TED granted Jill Tartar her wish to: “empower Earthlings everywhere to become active participants in the ultimate search for cosmic company”. TED and Search for Extra Terrestrial Intelligence (SETI) has set up SETIQuest.org to:
. . . make vast amounts of SETI data available to the public for the first time. It will also publish the SETI Institute’s signal-detection algorithm as open source code, inviting brilliant coders and amateur techies to make it even better. . . . You are officially invited to join the search for extraterrestrial life. . . .With available cloud storage and processing resources, we can prov de digital signal processing experts and students with a lot of raw data … and invite them to develop new algorithms that can find other types of signals that we are now missing,”
The Challenge for ID
1) Is SETI’s methodology valid?
Can objective science reliably detect and distinguish evidence of an intelligent agent from natural stochastic processes? Can it do so with a presupposition of materialistic naturalism?
2) Is the SETI algorithm a valid test of intelligence?
Can it reliably distinguish between a signal from an Intelligent Agent and stochastic natural processes?
3) Can ID develop a better algorithm?
Can one or more algorithms be developed to more reliably distinguish between an Intelligent Agent and nature?
For background, see
* Dembski’s No Free Lunch
* Evolutionary Informatics and
* previous UD posts on SETI
Importance & Effort
Regarding how much to participate, consider the possible outcomes and the effort required relative to the top 30 global humanitarian projects as identified and prioritized by the Copenhagen Consensus.
For details see: SETIQuest’s
January 27, 2010: Today’s project launch is a first opportunity to join the setiQuest project yourself. Start by reading the material that’s here, mentioning this page on your blog or other social media, and registering your email address with us by clicking on the Stay Informed button in the upper right hand corner above.
If you’re a software developer: We plan to start hosting code in the second quarter of 2010. The code will be released gradually in modules rather than all at one time, giving us a chance to provide enough documentation about each module so that the code will be clear to radio-astronomy hobbyists. Staged releases will also allow time for focused online discussion about each module within the setiQuest community, building a searchable archive that further increases everyone’s (and the project’s) collective understanding. At that point our developers will be doing their daily work on the public code repository and will interact with the public through patch submissions and direct reputation building just like with any other Open Source codebase.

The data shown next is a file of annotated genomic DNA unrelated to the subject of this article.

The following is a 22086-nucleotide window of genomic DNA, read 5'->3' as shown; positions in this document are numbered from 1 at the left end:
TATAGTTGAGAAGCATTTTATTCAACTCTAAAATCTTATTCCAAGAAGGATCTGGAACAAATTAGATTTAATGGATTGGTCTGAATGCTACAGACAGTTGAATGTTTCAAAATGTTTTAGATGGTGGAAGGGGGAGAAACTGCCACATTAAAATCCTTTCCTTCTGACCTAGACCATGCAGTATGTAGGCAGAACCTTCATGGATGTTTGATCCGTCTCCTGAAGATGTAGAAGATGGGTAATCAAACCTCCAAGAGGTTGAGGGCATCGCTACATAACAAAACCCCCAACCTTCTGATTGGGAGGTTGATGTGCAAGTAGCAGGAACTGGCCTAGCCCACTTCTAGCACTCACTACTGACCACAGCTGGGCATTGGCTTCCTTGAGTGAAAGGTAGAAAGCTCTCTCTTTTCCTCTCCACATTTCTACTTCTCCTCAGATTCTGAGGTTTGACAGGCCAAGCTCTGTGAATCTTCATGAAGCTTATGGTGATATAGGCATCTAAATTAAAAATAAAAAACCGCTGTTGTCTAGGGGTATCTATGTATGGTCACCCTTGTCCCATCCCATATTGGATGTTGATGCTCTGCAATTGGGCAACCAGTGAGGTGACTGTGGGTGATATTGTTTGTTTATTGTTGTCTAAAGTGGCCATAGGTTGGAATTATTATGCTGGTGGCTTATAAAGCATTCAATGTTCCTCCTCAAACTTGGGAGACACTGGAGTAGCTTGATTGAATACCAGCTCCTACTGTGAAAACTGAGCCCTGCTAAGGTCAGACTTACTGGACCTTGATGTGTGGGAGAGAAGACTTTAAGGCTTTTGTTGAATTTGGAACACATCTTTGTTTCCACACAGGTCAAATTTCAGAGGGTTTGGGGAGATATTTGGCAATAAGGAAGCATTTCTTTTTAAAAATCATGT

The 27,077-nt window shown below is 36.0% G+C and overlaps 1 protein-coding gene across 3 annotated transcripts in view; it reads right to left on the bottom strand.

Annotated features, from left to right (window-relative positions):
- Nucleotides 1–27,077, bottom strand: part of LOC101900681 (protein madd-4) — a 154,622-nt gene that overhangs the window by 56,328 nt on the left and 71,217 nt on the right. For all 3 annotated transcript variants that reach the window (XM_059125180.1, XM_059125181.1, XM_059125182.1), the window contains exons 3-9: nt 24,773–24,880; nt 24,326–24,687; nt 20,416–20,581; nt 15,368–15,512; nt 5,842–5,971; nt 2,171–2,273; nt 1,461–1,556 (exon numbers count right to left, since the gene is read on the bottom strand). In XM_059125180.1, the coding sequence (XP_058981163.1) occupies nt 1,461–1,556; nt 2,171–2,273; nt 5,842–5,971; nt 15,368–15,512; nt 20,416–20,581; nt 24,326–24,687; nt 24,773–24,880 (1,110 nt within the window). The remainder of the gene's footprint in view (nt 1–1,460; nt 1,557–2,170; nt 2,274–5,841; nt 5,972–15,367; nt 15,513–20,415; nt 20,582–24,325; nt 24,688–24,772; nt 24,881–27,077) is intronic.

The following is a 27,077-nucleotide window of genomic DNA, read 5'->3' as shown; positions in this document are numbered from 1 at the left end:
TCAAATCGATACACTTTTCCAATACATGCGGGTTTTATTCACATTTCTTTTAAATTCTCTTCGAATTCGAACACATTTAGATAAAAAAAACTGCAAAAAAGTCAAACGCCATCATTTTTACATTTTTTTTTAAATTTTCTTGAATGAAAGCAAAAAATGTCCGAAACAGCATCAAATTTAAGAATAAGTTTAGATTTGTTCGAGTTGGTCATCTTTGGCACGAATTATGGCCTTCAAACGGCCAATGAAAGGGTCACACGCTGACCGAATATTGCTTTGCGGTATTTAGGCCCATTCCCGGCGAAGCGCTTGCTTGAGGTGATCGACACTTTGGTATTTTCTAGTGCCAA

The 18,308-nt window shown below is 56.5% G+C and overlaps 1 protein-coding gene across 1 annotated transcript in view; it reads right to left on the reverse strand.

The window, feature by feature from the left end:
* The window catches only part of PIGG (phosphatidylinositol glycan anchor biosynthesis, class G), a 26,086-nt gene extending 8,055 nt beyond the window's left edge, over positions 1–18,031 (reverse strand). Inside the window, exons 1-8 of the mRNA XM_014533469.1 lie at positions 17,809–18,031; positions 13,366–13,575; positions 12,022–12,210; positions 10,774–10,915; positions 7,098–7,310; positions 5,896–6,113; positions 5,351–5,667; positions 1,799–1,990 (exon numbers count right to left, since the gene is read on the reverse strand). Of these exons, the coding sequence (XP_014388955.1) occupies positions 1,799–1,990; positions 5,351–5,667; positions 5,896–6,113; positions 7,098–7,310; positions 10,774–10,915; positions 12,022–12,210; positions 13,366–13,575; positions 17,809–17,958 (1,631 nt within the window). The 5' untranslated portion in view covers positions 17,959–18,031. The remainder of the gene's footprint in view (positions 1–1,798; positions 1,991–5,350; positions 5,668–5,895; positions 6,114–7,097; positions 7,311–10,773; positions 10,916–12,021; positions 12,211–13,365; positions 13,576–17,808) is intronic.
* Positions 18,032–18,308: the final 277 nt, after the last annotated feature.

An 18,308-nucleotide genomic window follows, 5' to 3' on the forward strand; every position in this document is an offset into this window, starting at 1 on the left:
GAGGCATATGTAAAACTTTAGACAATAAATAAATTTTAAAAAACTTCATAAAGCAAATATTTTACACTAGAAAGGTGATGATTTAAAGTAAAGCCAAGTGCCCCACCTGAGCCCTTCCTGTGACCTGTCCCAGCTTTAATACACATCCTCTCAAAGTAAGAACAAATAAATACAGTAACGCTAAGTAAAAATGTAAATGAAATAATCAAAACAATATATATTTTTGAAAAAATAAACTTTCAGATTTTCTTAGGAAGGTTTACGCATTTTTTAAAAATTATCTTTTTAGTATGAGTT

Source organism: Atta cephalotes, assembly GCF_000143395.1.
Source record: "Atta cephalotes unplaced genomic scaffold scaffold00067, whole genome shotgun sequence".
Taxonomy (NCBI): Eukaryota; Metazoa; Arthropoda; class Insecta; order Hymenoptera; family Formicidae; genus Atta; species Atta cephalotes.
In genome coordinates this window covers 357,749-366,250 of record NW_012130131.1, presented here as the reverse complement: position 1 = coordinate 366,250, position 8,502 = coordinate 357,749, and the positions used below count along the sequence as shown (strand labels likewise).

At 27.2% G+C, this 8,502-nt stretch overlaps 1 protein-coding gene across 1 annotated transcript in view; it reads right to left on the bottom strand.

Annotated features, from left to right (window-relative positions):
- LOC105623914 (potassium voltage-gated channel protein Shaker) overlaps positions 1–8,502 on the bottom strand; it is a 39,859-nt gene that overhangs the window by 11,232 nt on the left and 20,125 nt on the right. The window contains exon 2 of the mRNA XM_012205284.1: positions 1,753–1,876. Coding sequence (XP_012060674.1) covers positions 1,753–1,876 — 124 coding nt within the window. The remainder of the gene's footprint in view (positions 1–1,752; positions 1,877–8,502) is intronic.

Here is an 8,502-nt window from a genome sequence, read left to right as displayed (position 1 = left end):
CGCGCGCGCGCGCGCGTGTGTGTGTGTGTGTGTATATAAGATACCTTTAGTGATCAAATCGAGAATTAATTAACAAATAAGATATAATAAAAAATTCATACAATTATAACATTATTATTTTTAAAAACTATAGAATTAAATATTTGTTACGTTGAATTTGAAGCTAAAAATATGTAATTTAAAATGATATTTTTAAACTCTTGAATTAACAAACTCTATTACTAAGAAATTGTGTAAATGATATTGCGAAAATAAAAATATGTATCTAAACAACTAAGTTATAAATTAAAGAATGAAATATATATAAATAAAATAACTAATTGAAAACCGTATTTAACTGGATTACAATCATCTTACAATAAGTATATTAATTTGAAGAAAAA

If you’re a Digital Signal Processing (DSP) geek: Once we have released the DSP code we are hoping that the DSP community will experiment with it, maybe even improve upon it or incorporate it into their research. We’d love to see your algorithms, too.
If you’re a Data Parsing or Gaming geek: One of the goals of setiQuest is to start streaming real-time data captured at the Allen Telescope Array so it can be used to feed a number of software clients that allow Citizen Scientists to screen the data by looking for interesting features that our existing algorithms might otherwise overlook. We’ll be publishing sample data and draft APIs in the second quarter of 2010 so you can get started and we’re hoping to start pushing real-time data not long after. We’re hoping to see several clients (visual and otherwise) spring up over the next year or so.
If you’re a fan of radio astronomy: We sincerely hope you’ll join us as a Citizen Scientist to screen data once there are clients, but until then you can follow us on Twitter or Facebook or any one of several Social Networking feeds listed in the upper left-hand corner of this page. You can also lend support financially by donating to the SETI Institute.